“If you are a person who is just coming out to get some exercise and take a stroll or have a cup of coffee with a friend, the garden will work on that level,” Edelson says. “It will be a beautiful place that is pleasant and inspiring to be in.”
Steiner describes one of the garden’s features as a “birdhouse” where visitors will be able to watch birds, relax, or do homework from a covered rooftop. The roof will hold several rooms, he says, each looking out onto different features of the garden.
And while it will act as a quiet space for visitors, the garden also functions as a living lab for Penn State students and researchers studying the pollinators.
Patch says he hopes researchers at the university will be able to use the garden as “kind of public platform” to learn more about pollinators and communicate that research at an international level.
But Patch says the garden won’t just further the education of scientists.
“Of course, it’s a beautiful place,” he says. “But it’s also a place where we will have educational experiences for everybody — K through 12, the general public, families, members of the university community, growers, all kinds of people — where they can be educated to understand how to make beautiful gardens that are also biologically functional.”
While construction began in 2019, the idea for the pollinator garden goes back years.
The Arboretum’s botanical garden was built in 2009, Edelson says. Today, that is much of what visitors see at The Arboretum, in addition to the Childhood’s Gate garden added in 2014. In that first botanical garden, there was a small space designated to be the pollinator garden, but Edelson says the garden was not functioning as it should have been.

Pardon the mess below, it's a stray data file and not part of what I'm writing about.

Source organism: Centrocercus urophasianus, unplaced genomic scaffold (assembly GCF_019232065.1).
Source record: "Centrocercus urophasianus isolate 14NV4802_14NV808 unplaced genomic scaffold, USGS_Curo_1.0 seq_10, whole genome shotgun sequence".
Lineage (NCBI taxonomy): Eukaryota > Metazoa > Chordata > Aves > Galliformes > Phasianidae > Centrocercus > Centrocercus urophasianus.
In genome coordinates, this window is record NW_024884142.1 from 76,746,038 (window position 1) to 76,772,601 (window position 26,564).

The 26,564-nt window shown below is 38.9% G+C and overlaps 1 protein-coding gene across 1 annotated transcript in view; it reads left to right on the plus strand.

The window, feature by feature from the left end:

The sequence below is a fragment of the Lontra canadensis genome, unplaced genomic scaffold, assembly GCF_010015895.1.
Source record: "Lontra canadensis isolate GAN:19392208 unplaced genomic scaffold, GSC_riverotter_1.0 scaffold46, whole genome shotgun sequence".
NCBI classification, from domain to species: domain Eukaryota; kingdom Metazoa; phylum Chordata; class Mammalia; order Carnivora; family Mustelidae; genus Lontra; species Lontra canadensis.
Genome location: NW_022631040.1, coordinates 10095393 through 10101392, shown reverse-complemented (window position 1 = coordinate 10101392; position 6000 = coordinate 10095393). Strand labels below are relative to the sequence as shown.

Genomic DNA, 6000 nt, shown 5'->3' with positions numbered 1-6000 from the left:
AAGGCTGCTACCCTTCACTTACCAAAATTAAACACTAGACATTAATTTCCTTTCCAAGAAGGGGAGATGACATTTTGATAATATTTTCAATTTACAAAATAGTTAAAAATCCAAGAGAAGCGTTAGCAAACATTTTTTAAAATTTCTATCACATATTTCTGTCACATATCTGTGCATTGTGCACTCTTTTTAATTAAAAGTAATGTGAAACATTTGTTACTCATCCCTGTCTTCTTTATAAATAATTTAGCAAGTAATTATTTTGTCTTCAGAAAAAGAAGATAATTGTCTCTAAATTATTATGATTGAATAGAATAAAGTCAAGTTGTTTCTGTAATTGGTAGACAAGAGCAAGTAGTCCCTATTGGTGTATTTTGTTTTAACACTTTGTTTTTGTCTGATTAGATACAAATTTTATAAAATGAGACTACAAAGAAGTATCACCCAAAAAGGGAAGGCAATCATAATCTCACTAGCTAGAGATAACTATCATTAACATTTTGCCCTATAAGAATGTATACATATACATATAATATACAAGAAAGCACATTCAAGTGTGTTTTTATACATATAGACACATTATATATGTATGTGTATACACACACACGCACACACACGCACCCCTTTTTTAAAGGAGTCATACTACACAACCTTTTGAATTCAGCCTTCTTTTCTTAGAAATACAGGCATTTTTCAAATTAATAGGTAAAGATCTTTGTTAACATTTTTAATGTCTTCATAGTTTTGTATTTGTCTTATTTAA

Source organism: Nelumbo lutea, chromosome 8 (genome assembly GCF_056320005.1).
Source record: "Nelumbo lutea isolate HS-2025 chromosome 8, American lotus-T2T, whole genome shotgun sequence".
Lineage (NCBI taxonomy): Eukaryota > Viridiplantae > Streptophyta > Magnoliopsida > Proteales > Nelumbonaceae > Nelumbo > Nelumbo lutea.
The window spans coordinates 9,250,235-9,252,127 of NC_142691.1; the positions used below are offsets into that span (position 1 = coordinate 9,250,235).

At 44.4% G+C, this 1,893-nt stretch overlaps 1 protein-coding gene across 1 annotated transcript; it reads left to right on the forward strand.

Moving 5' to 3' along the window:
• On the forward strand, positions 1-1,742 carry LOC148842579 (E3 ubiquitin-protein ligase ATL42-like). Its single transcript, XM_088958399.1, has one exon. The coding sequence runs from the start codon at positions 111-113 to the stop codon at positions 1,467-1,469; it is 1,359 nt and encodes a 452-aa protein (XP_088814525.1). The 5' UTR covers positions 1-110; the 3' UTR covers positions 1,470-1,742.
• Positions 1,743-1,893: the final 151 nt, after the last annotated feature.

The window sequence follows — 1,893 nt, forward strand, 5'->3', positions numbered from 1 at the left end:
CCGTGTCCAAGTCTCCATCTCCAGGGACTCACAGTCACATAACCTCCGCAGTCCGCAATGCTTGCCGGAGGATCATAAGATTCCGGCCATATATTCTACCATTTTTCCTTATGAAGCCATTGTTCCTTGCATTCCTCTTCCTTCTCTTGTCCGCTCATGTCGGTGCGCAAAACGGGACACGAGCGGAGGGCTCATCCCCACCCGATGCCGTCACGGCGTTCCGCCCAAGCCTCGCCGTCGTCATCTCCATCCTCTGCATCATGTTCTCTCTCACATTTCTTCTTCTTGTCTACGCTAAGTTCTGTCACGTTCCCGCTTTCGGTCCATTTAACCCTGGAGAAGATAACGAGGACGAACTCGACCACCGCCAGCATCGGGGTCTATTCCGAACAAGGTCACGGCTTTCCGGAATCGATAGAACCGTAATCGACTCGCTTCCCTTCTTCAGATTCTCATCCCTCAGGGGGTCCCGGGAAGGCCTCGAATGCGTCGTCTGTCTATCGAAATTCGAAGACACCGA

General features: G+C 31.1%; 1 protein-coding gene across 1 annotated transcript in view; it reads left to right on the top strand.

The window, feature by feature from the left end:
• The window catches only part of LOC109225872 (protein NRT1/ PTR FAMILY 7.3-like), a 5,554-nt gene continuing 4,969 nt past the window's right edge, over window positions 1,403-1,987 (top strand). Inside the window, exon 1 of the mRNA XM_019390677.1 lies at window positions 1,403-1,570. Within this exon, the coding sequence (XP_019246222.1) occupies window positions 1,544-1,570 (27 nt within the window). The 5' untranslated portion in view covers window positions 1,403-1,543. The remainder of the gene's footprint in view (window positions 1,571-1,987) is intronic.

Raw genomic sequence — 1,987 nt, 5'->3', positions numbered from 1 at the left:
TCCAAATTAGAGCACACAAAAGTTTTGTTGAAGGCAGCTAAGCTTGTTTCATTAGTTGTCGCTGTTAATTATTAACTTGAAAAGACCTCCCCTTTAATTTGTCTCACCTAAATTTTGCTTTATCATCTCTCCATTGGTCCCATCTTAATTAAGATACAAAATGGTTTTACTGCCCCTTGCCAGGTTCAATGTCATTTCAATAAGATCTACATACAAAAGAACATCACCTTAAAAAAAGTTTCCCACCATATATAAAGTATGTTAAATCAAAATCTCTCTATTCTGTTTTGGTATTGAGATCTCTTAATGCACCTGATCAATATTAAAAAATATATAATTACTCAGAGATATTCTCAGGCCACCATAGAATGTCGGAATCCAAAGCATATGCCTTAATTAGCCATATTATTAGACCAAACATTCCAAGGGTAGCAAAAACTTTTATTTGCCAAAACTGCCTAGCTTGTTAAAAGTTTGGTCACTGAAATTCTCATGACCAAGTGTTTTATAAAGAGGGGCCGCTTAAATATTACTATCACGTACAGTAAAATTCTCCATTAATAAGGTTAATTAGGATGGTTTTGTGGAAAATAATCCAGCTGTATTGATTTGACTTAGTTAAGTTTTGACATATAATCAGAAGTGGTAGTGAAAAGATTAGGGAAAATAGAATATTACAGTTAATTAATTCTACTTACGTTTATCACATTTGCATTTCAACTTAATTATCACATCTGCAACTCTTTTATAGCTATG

In efforts to “completely re envision what a pollinator garden could be,” The Arboretum worked with Penn State’s Center for Pollinator Research. Thus, plans for the Pollinator and Bird Garden were formed.
“So from that tiny, original quarter-acre space, which wasn’t doing what we really wanted it to do,” Edelson says, “we’ve now ended up with plans for this really amazing, magical 3.5-acre garden that is going to be state-of-the-art and really enables us to do amazing research, education, outreach, and horticulture.”
Edelson says she hopes visitors will take away an understanding of the importance of biodiversity that is made possible by plants.
“The plants that we are growing in the garden are really the foundation for supporting the needs of all these insects and all of these different bird species,” she says.
Steiner says this project is personal for him, as he postponed his retirement as a professor to see the project to completion.
“It’s been a long haul to get to where we are, beginning with a paper developed by a group of us faculty and some staff, and … no visible support outside the group,” Steiner says. “I really wanted to see it through.”
For more information, visit arboretum.psu.edu.